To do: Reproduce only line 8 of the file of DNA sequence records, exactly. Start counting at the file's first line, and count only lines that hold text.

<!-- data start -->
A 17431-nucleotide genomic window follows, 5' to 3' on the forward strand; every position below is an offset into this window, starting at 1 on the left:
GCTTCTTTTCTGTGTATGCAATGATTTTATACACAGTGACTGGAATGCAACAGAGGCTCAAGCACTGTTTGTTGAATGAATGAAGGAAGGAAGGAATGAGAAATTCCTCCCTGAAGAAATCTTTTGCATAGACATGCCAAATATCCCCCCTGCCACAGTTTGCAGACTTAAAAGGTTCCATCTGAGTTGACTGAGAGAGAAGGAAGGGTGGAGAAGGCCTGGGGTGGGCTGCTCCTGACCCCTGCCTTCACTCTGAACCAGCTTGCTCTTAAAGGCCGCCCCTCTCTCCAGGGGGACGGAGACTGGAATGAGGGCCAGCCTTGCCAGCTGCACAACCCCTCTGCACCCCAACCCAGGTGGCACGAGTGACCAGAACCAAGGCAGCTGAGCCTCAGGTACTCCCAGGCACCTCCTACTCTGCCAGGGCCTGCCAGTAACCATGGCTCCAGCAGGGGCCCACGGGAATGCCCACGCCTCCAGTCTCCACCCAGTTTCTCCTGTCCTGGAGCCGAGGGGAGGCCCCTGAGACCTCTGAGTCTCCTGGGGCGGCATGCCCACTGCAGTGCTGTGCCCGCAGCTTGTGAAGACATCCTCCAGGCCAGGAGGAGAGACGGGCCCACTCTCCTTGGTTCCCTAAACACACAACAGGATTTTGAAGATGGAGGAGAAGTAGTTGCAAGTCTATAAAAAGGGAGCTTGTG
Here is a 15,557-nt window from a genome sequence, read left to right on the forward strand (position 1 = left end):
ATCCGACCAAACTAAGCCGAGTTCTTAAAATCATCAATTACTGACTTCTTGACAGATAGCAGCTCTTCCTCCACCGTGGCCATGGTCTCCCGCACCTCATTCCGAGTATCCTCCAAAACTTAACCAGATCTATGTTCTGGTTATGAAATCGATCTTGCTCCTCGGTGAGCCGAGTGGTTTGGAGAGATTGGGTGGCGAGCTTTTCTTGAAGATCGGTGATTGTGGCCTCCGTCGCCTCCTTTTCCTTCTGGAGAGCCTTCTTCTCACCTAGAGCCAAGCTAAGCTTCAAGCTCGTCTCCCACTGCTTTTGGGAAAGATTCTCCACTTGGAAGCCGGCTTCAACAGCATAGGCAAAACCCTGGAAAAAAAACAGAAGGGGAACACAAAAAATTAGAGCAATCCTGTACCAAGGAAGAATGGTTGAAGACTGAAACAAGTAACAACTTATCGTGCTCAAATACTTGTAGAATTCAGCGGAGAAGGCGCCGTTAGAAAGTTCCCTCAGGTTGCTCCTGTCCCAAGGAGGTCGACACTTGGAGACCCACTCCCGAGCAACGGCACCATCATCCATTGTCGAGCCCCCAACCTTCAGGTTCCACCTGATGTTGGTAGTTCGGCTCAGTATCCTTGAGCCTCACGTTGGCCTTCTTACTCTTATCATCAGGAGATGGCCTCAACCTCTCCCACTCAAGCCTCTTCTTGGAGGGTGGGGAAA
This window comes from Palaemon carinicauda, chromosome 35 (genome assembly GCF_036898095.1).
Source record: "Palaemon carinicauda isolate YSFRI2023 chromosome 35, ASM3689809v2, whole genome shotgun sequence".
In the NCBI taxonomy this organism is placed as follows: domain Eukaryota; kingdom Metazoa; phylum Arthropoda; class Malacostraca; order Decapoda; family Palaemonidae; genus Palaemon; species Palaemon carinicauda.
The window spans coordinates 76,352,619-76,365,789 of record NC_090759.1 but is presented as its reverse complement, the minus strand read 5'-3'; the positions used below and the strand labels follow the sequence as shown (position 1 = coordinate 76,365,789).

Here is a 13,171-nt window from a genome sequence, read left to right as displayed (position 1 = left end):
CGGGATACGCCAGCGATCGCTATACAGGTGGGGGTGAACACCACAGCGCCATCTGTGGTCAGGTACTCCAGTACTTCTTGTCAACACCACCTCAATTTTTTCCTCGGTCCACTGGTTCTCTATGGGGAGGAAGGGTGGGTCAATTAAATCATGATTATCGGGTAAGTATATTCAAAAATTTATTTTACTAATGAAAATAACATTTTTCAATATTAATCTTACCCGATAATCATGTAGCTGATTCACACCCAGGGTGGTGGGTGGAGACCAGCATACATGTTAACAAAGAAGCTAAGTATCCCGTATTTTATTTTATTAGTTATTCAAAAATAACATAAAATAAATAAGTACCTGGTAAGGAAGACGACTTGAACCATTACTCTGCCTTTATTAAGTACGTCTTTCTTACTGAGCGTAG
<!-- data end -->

The window spans coordinates 76,352,619-76,365,789 of record NC_090759.1 but is presented as its reverse complement, the minus strand read 5'-3'; the positions used below and the strand labels follow the sequence as shown (position 1 = coordinate 76,365,789).